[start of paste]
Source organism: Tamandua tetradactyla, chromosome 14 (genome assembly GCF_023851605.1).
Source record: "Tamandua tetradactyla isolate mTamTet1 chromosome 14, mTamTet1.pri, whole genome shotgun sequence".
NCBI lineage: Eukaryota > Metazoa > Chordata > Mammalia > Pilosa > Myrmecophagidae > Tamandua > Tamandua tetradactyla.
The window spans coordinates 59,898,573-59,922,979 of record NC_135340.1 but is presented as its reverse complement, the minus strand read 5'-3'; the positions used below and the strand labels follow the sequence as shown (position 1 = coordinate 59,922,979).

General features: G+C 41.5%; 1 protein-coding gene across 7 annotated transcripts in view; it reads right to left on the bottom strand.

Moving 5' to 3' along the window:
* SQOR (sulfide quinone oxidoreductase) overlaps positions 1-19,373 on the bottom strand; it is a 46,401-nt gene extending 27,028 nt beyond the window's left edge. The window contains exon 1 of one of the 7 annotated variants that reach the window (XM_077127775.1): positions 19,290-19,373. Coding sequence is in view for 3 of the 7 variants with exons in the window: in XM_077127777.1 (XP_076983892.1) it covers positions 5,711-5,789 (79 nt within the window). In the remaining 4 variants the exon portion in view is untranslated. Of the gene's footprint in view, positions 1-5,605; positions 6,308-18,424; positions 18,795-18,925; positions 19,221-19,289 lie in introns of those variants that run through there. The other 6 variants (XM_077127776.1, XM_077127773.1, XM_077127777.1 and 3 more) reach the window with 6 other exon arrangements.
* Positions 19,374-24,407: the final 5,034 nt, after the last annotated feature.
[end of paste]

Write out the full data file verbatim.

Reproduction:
Source organism: Tamandua tetradactyla, chromosome 14 (genome assembly GCF_023851605.1).
Source record: "Tamandua tetradactyla isolate mTamTet1 chromosome 14, mTamTet1.pri, whole genome shotgun sequence".
NCBI lineage: Eukaryota > Metazoa > Chordata > Mammalia > Pilosa > Myrmecophagidae > Tamandua > Tamandua tetradactyla.
The window spans coordinates 59,898,573-59,922,979 of record NC_135340.1 but is presented as its reverse complement, the minus strand read 5'-3'; the positions used below and the strand labels follow the sequence as shown (position 1 = coordinate 59,922,979).

General features: G+C 41.5%; 1 protein-coding gene across 7 annotated transcripts in view; it reads right to left on the bottom strand.

Moving 5' to 3' along the window:
* SQOR (sulfide quinone oxidoreductase) overlaps positions 1-19,373 on the bottom strand; it is a 46,401-nt gene extending 27,028 nt beyond the window's left edge. The window contains exon 1 of one of the 7 annotated variants that reach the window (XM_077127775.1): positions 19,290-19,373. Coding sequence is in view for 3 of the 7 variants with exons in the window: in XM_077127777.1 (XP_076983892.1) it covers positions 5,711-5,789 (79 nt within the window). In the remaining 4 variants the exon portion in view is untranslated. Of the gene's footprint in view, positions 1-5,605; positions 6,308-18,424; positions 18,795-18,925; positions 19,221-19,289 lie in introns of those variants that run through there. The other 6 variants (XM_077127776.1, XM_077127773.1, XM_077127777.1 and 3 more) reach the window with 6 other exon arrangements.
* Positions 19,374-24,407: the final 5,034 nt, after the last annotated feature.